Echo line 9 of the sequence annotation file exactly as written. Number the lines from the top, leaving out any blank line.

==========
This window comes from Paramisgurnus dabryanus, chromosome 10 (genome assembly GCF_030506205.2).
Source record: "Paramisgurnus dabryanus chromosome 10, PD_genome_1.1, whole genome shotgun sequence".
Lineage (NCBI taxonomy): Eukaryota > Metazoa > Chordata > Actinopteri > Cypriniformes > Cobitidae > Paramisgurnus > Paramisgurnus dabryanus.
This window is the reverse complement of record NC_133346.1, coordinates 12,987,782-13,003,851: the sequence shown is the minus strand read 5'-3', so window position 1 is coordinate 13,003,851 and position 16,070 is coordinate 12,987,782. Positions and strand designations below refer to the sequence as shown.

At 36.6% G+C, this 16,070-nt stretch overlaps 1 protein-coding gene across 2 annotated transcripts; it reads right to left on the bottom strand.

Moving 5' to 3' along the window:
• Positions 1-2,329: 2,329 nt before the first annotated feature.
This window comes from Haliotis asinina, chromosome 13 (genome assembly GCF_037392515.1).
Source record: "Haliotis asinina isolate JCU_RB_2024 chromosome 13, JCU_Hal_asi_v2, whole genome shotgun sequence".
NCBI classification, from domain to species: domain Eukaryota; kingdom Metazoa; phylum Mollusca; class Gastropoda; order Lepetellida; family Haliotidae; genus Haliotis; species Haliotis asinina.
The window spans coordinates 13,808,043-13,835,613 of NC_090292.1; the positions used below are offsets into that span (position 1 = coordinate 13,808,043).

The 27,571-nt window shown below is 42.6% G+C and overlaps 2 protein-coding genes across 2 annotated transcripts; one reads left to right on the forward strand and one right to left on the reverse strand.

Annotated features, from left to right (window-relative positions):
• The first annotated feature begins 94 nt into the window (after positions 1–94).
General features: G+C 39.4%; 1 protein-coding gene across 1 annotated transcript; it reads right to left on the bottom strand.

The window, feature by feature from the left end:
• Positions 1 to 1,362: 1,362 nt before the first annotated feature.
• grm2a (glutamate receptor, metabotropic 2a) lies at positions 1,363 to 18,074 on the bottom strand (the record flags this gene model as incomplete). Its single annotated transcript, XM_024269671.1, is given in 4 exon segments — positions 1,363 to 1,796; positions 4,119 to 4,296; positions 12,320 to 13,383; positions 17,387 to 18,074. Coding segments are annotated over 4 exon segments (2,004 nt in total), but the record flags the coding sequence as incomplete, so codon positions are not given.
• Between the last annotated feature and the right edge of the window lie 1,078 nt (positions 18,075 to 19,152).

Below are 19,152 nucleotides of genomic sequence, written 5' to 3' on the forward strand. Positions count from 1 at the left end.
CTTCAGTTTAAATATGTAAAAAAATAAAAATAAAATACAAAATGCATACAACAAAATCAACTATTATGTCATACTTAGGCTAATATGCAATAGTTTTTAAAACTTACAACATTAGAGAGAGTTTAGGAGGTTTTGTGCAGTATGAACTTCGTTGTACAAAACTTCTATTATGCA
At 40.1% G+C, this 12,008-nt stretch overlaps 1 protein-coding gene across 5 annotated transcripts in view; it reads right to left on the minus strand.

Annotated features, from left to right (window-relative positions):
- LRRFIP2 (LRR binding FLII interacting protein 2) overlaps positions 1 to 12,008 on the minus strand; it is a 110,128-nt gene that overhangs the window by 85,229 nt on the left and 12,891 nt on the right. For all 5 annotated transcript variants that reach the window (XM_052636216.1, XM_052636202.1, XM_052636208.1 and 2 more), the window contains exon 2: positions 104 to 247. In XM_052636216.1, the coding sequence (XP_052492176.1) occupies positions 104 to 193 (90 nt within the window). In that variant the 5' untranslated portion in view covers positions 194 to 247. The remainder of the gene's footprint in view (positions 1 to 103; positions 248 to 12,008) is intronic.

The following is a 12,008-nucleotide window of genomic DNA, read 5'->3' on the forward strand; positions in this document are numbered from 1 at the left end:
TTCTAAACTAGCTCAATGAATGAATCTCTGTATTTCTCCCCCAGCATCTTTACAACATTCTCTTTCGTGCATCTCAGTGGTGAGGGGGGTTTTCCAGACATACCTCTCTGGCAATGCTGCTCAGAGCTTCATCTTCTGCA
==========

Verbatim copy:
Source record: "Haliotis asinina isolate JCU_RB_2024 chromosome 13, JCU_Hal_asi_v2, whole genome shotgun sequence".